The little ones are fun to hang out with about 90% of the time, which is a good percentage for kids of any age. Their parents have been my friends for so long that it really wouldn't matter if they were fun to hang out with, I would want to hang out with them anyway; but they are, and that's a nice bonus.
When it's just me in the house I am sometimes doing productive things, but mostly not. It's not that I need a vacation right now; it's that I'm reacclimating to internet access. (So! Many! Things! To look at!) The internet was one of two things I regularly lusted after at the monastery. The other was meat.
I've been somewhat daunted by writing up the two weeks' worth of journal entries I wrote at Tassajara. Every day was so full of new things, and yet had so much space for new thoughts. My entries got a lot longer and more detailed than they'd been before, and I've been trying to figure out a way to share it all without writing up all 14 entries, because I don't have time for that.
At least I know where to begin: at the beginning.
* * *
The road to Tassajara is terrible, the monk on the telephone told me. "It's fifteen miles of unpaved, winding single-lane road, and it takes an hour and a half to drive. Do you have a vehicle with four-wheel drive?" No, I replied. "You can do it without," he said, "but you'll need to shift your car into a low gear and pump the brakes, or they'll overheat. Go slowly, five to ten miles per hour. Oh, and make sure you have plenty of gas, and your braking and cooling systems and your tires are all in good shape." Okay, I said, and thanked him, and proceeded to spend the next couple of weeks dreading the drive.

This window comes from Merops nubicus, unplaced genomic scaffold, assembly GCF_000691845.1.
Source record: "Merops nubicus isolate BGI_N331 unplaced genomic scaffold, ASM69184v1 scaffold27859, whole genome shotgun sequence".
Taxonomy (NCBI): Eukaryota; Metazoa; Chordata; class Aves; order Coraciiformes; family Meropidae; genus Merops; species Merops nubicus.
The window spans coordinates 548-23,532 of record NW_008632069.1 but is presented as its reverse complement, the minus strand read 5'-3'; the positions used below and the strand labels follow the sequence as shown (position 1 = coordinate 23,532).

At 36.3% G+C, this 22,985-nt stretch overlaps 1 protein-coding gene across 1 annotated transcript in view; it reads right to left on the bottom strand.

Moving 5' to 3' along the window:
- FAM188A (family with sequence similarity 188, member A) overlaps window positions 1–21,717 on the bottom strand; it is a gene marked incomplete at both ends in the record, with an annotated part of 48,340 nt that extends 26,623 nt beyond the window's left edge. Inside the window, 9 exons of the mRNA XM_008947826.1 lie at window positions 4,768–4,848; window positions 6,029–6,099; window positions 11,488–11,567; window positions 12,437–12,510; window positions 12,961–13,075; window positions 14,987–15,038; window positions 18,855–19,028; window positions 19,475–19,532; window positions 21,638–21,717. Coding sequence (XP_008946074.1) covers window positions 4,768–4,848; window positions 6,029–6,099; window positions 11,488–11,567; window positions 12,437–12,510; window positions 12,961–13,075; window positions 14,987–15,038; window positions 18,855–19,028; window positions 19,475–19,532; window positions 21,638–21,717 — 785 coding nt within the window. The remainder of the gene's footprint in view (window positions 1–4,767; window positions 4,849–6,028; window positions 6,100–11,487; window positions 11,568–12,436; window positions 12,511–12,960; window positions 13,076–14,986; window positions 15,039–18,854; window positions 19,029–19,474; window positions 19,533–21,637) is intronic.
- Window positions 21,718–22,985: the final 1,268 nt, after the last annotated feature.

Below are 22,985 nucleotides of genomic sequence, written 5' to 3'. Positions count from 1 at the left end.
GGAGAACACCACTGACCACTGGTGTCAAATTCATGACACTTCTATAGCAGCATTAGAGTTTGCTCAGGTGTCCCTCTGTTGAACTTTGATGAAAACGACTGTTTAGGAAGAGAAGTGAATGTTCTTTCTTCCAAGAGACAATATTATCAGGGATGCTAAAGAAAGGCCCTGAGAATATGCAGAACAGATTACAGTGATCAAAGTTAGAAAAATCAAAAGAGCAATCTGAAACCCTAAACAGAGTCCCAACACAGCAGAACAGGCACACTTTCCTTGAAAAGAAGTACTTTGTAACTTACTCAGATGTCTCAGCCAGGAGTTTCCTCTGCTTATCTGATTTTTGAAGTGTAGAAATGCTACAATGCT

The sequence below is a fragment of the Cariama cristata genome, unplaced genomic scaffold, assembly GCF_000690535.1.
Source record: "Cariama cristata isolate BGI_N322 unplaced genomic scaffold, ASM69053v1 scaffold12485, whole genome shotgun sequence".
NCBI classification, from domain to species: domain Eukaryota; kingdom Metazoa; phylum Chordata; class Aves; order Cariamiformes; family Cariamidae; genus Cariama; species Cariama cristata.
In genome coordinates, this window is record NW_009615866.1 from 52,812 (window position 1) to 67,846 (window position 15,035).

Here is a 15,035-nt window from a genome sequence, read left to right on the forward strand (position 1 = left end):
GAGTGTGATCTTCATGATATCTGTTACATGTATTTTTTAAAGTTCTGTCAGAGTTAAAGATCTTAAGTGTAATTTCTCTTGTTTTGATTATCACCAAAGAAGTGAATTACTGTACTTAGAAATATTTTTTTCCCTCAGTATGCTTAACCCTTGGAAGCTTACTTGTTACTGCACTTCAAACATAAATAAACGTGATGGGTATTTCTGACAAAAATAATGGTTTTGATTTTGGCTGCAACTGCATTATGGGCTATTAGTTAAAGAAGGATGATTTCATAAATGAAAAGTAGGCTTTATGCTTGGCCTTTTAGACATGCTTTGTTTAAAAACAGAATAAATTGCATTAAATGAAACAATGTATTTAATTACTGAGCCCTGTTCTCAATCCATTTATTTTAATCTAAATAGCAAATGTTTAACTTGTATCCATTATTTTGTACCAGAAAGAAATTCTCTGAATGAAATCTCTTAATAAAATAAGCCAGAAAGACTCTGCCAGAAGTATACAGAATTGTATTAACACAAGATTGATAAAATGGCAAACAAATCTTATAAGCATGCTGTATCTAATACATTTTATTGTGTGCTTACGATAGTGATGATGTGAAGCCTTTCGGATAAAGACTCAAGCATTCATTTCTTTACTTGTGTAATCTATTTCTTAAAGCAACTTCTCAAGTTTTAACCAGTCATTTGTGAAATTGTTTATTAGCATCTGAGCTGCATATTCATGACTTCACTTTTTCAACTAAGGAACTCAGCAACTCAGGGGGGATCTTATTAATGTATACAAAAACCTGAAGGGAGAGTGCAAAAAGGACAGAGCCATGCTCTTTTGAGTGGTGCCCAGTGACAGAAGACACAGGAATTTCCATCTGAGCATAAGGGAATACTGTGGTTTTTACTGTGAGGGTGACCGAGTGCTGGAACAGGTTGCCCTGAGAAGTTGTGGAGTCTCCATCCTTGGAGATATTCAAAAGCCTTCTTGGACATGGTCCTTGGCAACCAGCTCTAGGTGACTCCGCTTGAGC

That road is pretty hairy, no joke. The whole thing is basically one big pothole, with a couple of paved stretches a few yards long, just enough to remind you how much better it could be. Here's a fairly typical stretch (with feet for scale):
And then there are occasional monstrous rocks embedded in the middle of the road, just waiting to tear something off the bottom of your car. And long stretches of the road are dappled with shade, so you can't see the rough spots until you're right on top of them. And there are turns around which an unexpected vehicle may be approaching, which you'll need to pass without swerving off the mountainside. And, also, there might be a longhorn steer which just happens to be hanging out in the road, with horns that could nail you to your seat without even straining a neck muscle. ("Um, hello, cow! Don't mind me, I'm just gonna eeease past you here... Niiice cow....")
And there's also this:
Incredible scenery around every turn, which you dare not give more than a glance because you might damage your car OR MAYBE DIE.